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A white couch with a red blanket, stuck in a slanted position between two walls that are too narrow. Small spaces are a big trend – but big enough to become a sustainable asset class? Photo: Robert Kneschke via Shutterstock

Micro-Living – a trend-setting asset class?

Irmelin Ehrig
Irmelin Ehrig
trade editor & press officer building/real estate, CEO

At the EXPO REAL Micro-Living: Small Space, Big Trend roundtable on October 8, 2019, a panel of industry experts discussed the extent to which the micro-living segment is establishing itself as a sustainable asset class and which specific concepts are coming to the fore. Moderated by Ulrike Trampe, Editor-in-Chief of DW Die Wohnungswirtschaft, the illustrious panel included Alexander Kersting of CB Micro Living GmbH, Gunther Schmidt of the Quarters Group and Felix Embacher from bulwiengesa AG. They were joined by Thomas Jebsen, Member of the Board of Managing Directors of DKB Deutsche Kreditbank AG, who contributed a financing perspective to the discussion.


Specialized concepts within the wider asset class


A variety of specific concepts have emerged within the micro-living segment, varying in terms of location profiles, target groups and service offerings. Project developers such as the Medici Living Group and its Quarters brand have built an international profile, focusing on the world’s Top 7 mega cities, co-living and assisted living communities. Others, such as CB Micro Living, are increasingly targeting attractive B-cities as they launch a wide range of concepts, from student accommodation to micro-apartments combined with care services. Felix Embacher of buwiengesa AG predicts a positive future for the micro-living segment, as long as niche markets continue to be served and expanded in line with demand.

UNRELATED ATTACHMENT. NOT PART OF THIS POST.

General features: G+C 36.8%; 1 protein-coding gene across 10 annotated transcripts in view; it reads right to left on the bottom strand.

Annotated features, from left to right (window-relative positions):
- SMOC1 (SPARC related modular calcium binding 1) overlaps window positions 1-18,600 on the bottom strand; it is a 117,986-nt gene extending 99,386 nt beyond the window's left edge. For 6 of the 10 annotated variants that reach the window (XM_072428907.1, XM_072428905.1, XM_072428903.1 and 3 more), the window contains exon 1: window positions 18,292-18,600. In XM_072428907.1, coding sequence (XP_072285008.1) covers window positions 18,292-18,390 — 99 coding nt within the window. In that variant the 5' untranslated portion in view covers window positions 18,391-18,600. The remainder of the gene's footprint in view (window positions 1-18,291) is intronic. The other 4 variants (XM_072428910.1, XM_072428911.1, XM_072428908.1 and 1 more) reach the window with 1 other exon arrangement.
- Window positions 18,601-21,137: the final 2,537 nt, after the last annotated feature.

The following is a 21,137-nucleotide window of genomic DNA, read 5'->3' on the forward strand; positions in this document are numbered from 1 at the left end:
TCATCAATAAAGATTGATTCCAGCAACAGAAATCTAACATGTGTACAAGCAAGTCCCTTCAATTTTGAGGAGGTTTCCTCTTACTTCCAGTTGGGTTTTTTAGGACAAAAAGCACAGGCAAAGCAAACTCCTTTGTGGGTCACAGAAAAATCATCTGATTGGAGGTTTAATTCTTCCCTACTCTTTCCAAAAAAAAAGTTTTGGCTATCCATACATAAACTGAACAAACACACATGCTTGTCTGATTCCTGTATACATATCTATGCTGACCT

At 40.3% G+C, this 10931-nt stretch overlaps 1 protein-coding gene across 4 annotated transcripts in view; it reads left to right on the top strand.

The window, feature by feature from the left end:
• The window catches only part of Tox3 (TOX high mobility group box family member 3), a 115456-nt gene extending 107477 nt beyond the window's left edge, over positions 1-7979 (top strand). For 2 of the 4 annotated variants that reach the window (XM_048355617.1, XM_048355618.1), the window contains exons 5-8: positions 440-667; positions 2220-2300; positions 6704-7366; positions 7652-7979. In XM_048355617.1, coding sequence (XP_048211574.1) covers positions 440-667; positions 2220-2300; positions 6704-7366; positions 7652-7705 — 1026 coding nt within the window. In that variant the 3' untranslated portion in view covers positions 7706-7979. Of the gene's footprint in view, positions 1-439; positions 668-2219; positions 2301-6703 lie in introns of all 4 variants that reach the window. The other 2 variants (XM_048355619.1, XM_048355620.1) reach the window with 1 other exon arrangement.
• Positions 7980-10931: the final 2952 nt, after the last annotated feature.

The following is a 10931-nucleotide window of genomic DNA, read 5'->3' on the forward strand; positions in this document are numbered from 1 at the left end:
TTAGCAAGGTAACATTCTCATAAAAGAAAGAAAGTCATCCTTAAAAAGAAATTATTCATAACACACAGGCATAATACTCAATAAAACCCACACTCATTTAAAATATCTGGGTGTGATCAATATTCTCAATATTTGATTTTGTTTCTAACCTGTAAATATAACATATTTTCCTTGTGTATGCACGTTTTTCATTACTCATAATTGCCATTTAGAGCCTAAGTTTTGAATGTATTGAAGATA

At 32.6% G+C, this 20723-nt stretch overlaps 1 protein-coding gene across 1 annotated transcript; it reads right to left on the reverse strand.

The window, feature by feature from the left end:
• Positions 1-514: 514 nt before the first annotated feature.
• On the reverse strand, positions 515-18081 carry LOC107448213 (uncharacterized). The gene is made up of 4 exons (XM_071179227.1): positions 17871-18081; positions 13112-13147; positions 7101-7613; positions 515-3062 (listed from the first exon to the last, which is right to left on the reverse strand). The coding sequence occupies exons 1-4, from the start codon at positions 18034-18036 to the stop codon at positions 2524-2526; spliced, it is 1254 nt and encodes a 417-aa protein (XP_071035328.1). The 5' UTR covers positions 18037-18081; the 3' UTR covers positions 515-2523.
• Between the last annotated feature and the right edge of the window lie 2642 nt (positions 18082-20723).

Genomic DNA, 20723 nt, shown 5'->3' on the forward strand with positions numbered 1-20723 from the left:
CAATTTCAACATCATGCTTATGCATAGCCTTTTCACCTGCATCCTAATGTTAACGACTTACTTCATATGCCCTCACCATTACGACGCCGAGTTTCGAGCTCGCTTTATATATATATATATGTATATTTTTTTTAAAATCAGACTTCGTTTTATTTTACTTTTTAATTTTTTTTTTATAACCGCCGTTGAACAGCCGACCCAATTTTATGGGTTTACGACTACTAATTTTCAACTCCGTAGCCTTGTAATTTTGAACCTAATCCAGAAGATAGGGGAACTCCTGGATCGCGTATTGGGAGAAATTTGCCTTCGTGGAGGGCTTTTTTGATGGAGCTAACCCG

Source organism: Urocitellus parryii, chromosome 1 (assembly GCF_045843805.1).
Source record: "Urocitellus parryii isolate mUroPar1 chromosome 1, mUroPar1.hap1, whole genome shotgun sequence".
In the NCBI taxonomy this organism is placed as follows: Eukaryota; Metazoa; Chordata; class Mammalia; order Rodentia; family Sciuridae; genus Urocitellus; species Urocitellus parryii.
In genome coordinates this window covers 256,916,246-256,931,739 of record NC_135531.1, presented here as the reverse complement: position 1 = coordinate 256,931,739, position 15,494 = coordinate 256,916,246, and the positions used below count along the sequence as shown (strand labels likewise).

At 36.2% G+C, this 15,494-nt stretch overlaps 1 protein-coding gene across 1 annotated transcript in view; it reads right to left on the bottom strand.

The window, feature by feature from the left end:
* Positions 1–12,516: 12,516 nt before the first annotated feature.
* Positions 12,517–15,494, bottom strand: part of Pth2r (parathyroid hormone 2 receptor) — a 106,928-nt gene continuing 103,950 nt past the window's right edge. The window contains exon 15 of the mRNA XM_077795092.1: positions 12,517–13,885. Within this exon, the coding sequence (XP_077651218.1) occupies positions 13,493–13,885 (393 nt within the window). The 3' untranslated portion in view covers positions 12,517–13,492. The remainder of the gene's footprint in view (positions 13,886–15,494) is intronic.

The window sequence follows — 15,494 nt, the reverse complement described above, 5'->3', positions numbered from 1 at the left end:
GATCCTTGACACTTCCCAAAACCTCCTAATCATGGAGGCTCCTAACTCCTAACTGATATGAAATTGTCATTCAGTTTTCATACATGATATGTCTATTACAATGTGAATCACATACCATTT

Factors for success


In addition to developing micro-living schemes at the right locations, the industry observers unanimously agreed that success in the sector also depends on marketing to the right target groups and offering the optimal additional services. Tenants are attracted by all-inclusive internet access, cleaning and laundry services, as well as straightforward communication with residents. Digital services are becoming increasingly important. As an example, the Quarters Group has launched its own app, which allows tenants to contact the company around the clock via an integrated chat function. From the point of view of financing banks, Thomas Jebsen stressed the need for companies in the sector to conduct careful competitive analyses.


The panel’s different perspectives combined into a positive overall assessment of the micro-living asset class, while they did also recognize that the segment is still in a phase of growth and consolidation. In a recent study of the German market, bulwiengesa reported large numbers of new developments, with the trend set to accelerate even further. According to bulwiengesa, some 42,000 student and micro-living apartments were under construction or in planning in 2018, with an additional 17,000 serviced apartments also in the pipeline. There are concerns, however, that there is still a paucity of transparent data for investors, especially in relation to property valuation, and that the different concepts and products still need to clearly define their unique selling points.

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